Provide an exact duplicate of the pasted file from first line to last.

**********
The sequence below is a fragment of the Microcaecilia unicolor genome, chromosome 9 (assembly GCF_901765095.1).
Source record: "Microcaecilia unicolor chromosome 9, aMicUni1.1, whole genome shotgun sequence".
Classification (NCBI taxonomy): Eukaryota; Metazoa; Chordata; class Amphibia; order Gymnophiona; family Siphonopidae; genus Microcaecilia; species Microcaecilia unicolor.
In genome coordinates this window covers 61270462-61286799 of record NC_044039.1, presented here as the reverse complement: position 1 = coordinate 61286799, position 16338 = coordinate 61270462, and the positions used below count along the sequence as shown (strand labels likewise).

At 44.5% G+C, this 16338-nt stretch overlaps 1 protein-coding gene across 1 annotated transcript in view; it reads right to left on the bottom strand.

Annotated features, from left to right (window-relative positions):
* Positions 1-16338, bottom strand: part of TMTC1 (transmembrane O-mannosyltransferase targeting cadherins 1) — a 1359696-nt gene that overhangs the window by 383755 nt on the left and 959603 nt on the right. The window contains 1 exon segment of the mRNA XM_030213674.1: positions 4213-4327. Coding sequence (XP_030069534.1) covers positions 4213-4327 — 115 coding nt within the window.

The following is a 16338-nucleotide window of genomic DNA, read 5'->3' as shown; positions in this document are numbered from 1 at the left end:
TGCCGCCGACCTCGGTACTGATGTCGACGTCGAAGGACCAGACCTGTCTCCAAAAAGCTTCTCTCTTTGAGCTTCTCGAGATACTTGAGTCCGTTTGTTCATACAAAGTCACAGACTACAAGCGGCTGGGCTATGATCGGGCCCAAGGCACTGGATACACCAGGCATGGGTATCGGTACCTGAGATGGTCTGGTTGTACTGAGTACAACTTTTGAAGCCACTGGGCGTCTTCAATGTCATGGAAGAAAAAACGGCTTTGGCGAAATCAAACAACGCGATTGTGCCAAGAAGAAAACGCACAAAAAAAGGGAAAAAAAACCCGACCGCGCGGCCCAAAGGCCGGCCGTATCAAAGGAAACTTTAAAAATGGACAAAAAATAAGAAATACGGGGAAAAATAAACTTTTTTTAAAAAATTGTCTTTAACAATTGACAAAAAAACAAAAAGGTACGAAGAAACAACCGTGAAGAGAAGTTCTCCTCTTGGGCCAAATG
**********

The sequence below is a fragment of the Microcaecilia unicolor genome, chromosome 9 (assembly GCF_901765095.1).
Source record: "Microcaecilia unicolor chromosome 9, aMicUni1.1, whole genome shotgun sequence".
Classification (NCBI taxonomy): Eukaryota; Metazoa; Chordata; class Amphibia; order Gymnophiona; family Siphonopidae; genus Microcaecilia; species Microcaecilia unicolor.
In genome coordinates this window covers 61270462-61286799 of record NC_044039.1, presented here as the reverse complement: position 1 = coordinate 61286799, position 16338 = coordinate 61270462, and the positions used below count along the sequence as shown (strand labels likewise).

At 44.5% G+C, this 16338-nt stretch overlaps 1 protein-coding gene across 1 annotated transcript in view; it reads right to left on the bottom strand.

Annotated features, from left to right (window-relative positions):
* Positions 1-16338, bottom strand: part of TMTC1 (transmembrane O-mannosyltransferase targeting cadherins 1) — a 1359696-nt gene that overhangs the window by 383755 nt on the left and 959603 nt on the right. The window contains 1 exon segment of the mRNA XM_030213674.1: positions 4213-4327. Coding sequence (XP_030069534.1) covers positions 4213-4327 — 115 coding nt within the window.

The following is a 16338-nucleotide window of genomic DNA, read 5'->3' as shown; positions in this document are numbered from 1 at the left end:
TGCCGCCGACCTCGGTACTGATGTCGACGTCGAAGGACCAGACCTGTCTCCAAAAAGCTTCTCTCTTTGAGCTTCTCGAGATACTTGAGTCCGTTTGTTCATACAAAGTCACAGACTACAAGCGGCTGGGCTATGATCGGGCCCAAGGCACTGGATACACCAGGCATGGGTATCGGTACCTGAGATGGTCTGGTTGTACTGAGTACAACTTTTGAAGCCACTGGGCGTCTTCAATGTCATGGAAGAAAAAACGGCTTTGGCGAAATCAAACAACGCGATTGTGCCAAGAAGAAAACGCACAAAAAAAGGGAAAAAAAACCCGACCGCGCGGCCCAAAGGCCGGCCGTATCAAAGGAAACTTTAAAAATGGACAAAAAATAAGAAATACGGGGAAAAATAAACTTTTTTTAAAAAATTGTCTTTAACAATTGACAAAAAAACAAAAAGGTACGAAGAAACAACCGTGAAGAGAAGTTCTCCTCTTGGGCCAAATG